Sticking with the bank
When we set up the Save Our Bank campaign in 2013, the rescue deal brokered by The Co-operative Group meant that private investors were taking a majority stake in the bank, removing it from co-operative control. Our fear was that this change in ownership would threaten the bank’s world-leading ethical policy. We thought that would be a big step back.
Rather than abandon the bank, we reasoned that customer power could be used to force the bank to keep the policy strong. After all, without customers the bank would be dead. So we called on customers to sign up to the campaign and stick with the bank.
We set out with two main aims: to make sure the bank kept to a strong ethical policy, and to find a way ultimately to return the bank to majority co-operative control. Over 10,000 customers signed up.
A successful campaign
The bank announced two measures designed to reassure customers that ethics would remain at the heart of its offer: there would be an ethical clause in its constitution, overseen by a special ethics committee, and customers would be polled on the contents of a new, refreshed ethical policy.
Of course, it’s not hard to design a survey to get the result you want and our fear was that the customer survey could be used as a pretext to introduce a new, watered-down ethical policy. We loudly called on the bank to promise that it would not drop any of the existing ethical commitments. Supporters made their view clear in hundreds of tweets and emails.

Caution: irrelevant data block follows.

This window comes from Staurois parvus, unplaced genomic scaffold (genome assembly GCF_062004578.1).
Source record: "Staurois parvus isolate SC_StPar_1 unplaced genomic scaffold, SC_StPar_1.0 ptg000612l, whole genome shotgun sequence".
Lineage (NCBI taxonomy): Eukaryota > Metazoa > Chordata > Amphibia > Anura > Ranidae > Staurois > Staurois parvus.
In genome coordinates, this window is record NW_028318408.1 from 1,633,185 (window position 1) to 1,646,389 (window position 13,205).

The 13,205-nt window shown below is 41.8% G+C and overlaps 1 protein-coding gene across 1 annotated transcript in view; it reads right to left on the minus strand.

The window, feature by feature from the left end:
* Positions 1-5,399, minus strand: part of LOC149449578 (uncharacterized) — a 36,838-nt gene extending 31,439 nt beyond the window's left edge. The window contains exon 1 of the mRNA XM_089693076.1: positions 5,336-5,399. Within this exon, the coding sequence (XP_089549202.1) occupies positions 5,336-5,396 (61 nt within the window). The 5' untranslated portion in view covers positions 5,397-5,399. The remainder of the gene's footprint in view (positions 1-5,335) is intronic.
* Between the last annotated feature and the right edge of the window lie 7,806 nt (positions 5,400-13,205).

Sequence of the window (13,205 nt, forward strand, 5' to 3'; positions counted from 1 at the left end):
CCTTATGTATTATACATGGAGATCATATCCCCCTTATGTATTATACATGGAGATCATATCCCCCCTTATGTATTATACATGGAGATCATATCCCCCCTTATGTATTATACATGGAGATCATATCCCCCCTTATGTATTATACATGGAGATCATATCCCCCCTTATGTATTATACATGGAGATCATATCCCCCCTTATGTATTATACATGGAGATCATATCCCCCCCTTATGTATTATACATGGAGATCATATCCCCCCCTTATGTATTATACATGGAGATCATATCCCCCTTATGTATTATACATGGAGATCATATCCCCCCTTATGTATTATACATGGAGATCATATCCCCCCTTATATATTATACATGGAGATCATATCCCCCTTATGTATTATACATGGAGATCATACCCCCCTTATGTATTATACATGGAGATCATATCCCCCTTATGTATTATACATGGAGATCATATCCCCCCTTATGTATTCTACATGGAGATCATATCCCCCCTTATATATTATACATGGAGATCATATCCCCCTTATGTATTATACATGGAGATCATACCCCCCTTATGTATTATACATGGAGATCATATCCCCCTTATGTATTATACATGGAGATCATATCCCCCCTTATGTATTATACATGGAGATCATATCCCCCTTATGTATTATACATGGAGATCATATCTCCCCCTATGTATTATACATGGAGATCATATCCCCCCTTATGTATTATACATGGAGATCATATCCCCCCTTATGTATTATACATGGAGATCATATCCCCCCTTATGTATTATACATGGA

The bank did indeed promise, first in conversations with us, then in public, in newspaper articles and in the survey itself.
Having promised not to drop any commitments, the only way to refresh the ethical policy is to add new ones. The bank made it clear to us that the new private shareholders recognised that it was in their interests for the bank to be seen to be more ethical than ever, and for customers to believe that. They recognised the influence an organised group of customers could have on perceptions.
We believe that this was a success for Save Our Bank. We have yet to see the new ethical policy, but we have shown how customer power can work - if we stay organised.
Our second aim was somehow to regain co-operative control over the bank. One way is for customers to 'crowd-fund' a new cooperative stake. Another is by working to persuade other cooperative institutions to invest. Of course, gaining a majority stake will be no easy task, but even a minority stake could have significant influence - particularly if we can work with like-minded investors.
At the same time we entered an alliance with Unite the Union, who represent the majority of bank staff and who share our aims.
A union of customers
We believe that the combination of these three: an organised group of customers, a growing co-operative ownership stake, and an alliance with organised employees - has the power to ensure that the Co-op Bank remains the UK’s leading ethical bank - not just in its investment policies, but also in how it treats staff and customers.
For that to work long term, we needed to turn the Save Our Bank campaign into something more permanent. A body that truly can represent customers, keeping a close watch on the bank and bringing pressure on it to change if necessary. That's why we created the Customer Union for Ethical Banking. The customer union is a cooperative in its own right which as well as representing customers can also buy shares in the bank.
The customer union needs resources to do its work. That’s why we ask supporters to pay a small annual fee of just £12.